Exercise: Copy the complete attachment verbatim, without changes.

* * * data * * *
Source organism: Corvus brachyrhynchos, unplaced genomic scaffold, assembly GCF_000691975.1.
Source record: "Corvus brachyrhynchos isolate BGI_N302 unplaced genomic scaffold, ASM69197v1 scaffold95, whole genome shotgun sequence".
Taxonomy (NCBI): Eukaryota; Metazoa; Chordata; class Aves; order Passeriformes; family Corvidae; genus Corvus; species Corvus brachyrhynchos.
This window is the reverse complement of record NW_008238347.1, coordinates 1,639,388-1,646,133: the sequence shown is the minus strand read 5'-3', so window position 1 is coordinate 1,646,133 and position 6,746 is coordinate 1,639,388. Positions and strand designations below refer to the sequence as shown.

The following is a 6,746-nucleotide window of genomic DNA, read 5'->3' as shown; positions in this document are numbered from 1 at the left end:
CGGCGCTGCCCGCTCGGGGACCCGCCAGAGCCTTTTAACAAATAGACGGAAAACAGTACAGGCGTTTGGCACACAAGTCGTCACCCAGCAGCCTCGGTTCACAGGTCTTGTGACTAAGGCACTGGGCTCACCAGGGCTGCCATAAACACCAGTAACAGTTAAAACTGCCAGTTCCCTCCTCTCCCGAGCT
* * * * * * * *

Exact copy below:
Source organism: Corvus brachyrhynchos, unplaced genomic scaffold, assembly GCF_000691975.1.
Source record: "Corvus brachyrhynchos isolate BGI_N302 unplaced genomic scaffold, ASM69197v1 scaffold95, whole genome shotgun sequence".
Taxonomy (NCBI): Eukaryota; Metazoa; Chordata; class Aves; order Passeriformes; family Corvidae; genus Corvus; species Corvus brachyrhynchos.
This window is the reverse complement of record NW_008238347.1, coordinates 1,639,388-1,646,133: the sequence shown is the minus strand read 5'-3', so window position 1 is coordinate 1,646,133 and position 6,746 is coordinate 1,639,388. Positions and strand designations below refer to the sequence as shown.

The following is a 6,746-nucleotide window of genomic DNA, read 5'->3' as shown; positions in this document are numbered from 1 at the left end:
CGGCGCTGCCCGCTCGGGGACCCGCCAGAGCCTTTTAACAAATAGACGGAAAACAGTACAGGCGTTTGGCACACAAGTCGTCACCCAGCAGCCTCGGTTCACAGGTCTTGTGACTAAGGCACTGGGCTCACCAGGGCTGCCATAAACACCAGTAACAGTTAAAACTGCCAGTTCCCTCCTCTCCCGAGCT